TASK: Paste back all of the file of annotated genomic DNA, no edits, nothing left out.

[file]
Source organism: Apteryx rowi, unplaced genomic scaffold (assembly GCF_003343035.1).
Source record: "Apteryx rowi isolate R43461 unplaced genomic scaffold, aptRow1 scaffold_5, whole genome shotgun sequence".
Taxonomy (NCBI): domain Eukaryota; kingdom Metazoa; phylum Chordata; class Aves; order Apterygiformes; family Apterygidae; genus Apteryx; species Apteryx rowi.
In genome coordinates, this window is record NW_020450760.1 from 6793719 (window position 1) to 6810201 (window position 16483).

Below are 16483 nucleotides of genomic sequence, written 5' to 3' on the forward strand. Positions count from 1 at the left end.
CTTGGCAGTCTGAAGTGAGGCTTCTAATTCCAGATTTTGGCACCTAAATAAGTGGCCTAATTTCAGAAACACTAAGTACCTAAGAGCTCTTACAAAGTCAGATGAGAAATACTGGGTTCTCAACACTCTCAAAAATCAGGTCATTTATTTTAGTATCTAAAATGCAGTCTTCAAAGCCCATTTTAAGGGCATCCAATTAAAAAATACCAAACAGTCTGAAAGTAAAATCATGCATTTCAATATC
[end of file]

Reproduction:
Source organism: Apteryx rowi, unplaced genomic scaffold (assembly GCF_003343035.1).
Source record: "Apteryx rowi isolate R43461 unplaced genomic scaffold, aptRow1 scaffold_5, whole genome shotgun sequence".
Taxonomy (NCBI): domain Eukaryota; kingdom Metazoa; phylum Chordata; class Aves; order Apterygiformes; family Apterygidae; genus Apteryx; species Apteryx rowi.
In genome coordinates, this window is record NW_020450760.1 from 6793719 (window position 1) to 6810201 (window position 16483).

Below are 16483 nucleotides of genomic sequence, written 5' to 3' on the forward strand. Positions count from 1 at the left end.
CTTGGCAGTCTGAAGTGAGGCTTCTAATTCCAGATTTTGGCACCTAAATAAGTGGCCTAATTTCAGAAACACTAAGTACCTAAGAGCTCTTACAAAGTCAGATGAGAAATACTGGGTTCTCAACACTCTCAAAAATCAGGTCATTTATTTTAGTATCTAAAATGCAGTCTTCAAAGCCCATTTTAAGGGCATCCAATTAAAAAATACCAAACAGTCTGAAAGTAAAATCATGCATTTCAATATC